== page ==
I was Googling around the other day looking for some vintage Silicon Alley article and came across a wonderful Wired article about Pseudo.com. Pseudo blew through millions of VC funds at the end of the 20th century on lavish SoHo parties, technology, and all kinds of behavior that no self-respecting startup kid would attempt in 2008. There are some uncanny things coming out of the mouths of this older startup set:
"When TV first came out, it had an impact like a social atomic bomb," [Josh Harris] says. "But the mode of intimacy that I'm presenting, which we'll experience via the Net, is going to be bigger."
What's so heartbreaking about it all is that Harris was right, really. Just at the wrong time. Broadband saturation wasn't anywhere near where it needed to be. No one had Flash (or any other capable video codec) installed on their browser, and no one really understood the notion of viral media. People sent links and an occasionally MP3. I had a collection of .wmv files that I'd DCC to friends over IRC, but that was basically as far as it got.
Harris is convinced that when broadband Net access becomes ubiquitous, millions of consumers will end up doing exactly what he's about to do. "Of course they're going to be watching each other," he says. "It's inevitable. Everything I'm doing will be considered commonplace, just 10 years from now. It'll be no more unusual than listening to a stereo or watching TV."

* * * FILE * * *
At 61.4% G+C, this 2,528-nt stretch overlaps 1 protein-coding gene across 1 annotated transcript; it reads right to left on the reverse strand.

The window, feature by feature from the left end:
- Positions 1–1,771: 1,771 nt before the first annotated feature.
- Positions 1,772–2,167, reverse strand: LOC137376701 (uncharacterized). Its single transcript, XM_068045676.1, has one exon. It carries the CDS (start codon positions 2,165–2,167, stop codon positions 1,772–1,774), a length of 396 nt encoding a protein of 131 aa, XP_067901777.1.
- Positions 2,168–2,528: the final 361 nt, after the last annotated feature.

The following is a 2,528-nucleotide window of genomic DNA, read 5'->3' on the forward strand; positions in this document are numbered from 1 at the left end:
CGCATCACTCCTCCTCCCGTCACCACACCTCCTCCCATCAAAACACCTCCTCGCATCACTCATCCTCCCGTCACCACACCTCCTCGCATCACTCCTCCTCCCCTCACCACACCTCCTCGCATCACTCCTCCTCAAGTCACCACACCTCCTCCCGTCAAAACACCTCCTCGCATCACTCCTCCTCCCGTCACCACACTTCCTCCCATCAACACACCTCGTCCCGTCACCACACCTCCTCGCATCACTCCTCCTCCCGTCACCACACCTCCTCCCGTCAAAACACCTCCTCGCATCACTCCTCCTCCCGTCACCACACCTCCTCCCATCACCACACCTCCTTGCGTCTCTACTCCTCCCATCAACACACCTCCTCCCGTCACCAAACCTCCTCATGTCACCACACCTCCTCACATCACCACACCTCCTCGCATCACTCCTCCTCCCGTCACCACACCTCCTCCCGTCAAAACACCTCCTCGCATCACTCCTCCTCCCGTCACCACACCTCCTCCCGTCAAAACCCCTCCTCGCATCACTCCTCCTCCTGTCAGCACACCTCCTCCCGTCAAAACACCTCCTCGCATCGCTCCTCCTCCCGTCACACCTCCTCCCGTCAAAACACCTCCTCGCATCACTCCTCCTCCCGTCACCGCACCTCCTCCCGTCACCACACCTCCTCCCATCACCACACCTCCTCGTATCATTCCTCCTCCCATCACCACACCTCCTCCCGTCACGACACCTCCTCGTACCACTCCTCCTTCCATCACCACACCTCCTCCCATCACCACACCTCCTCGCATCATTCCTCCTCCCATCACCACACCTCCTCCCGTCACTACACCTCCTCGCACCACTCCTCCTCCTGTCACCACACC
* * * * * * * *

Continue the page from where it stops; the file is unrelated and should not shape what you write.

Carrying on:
What Harris really had wrong, however, was the death of privacy, which is a generational fight which will take much longer to settle. I'm still generally unconvinced that humans can live totally publicly, though things like Twitter, Facebook, and Google in general are contributing to an erosion towards attitudes about privacy erosion that we have very little control over. Harris is obviously an exhibitionist who understood the power of the 'net, and perhaps predicted phenoms like Tila Tequila and Justin.tv, but couldn't speak for all of us.
According to Jayson Blair (?!) Pseudo liquidated their assets in 2001 after the bust and their inability to find more cash.
But where are they now?
Josh Harris' name is virtually ungoogleable, and Wikipedia doesn't offer any help.
His girlfriend at-the-time, Tanya Corrin, however, wrote about her experience in the New York Observer:
Josh liked to tease me that he’d be the most popular. Getting press is one of the things Josh does best. Since living in public was his idea, he positioned himself as the "visionary" and me as "the hot girlfriend." I would have preferred to be presented as more of a partner. But it was Josh’s project and money, and he was starting to freak out about the latter, so I let it go.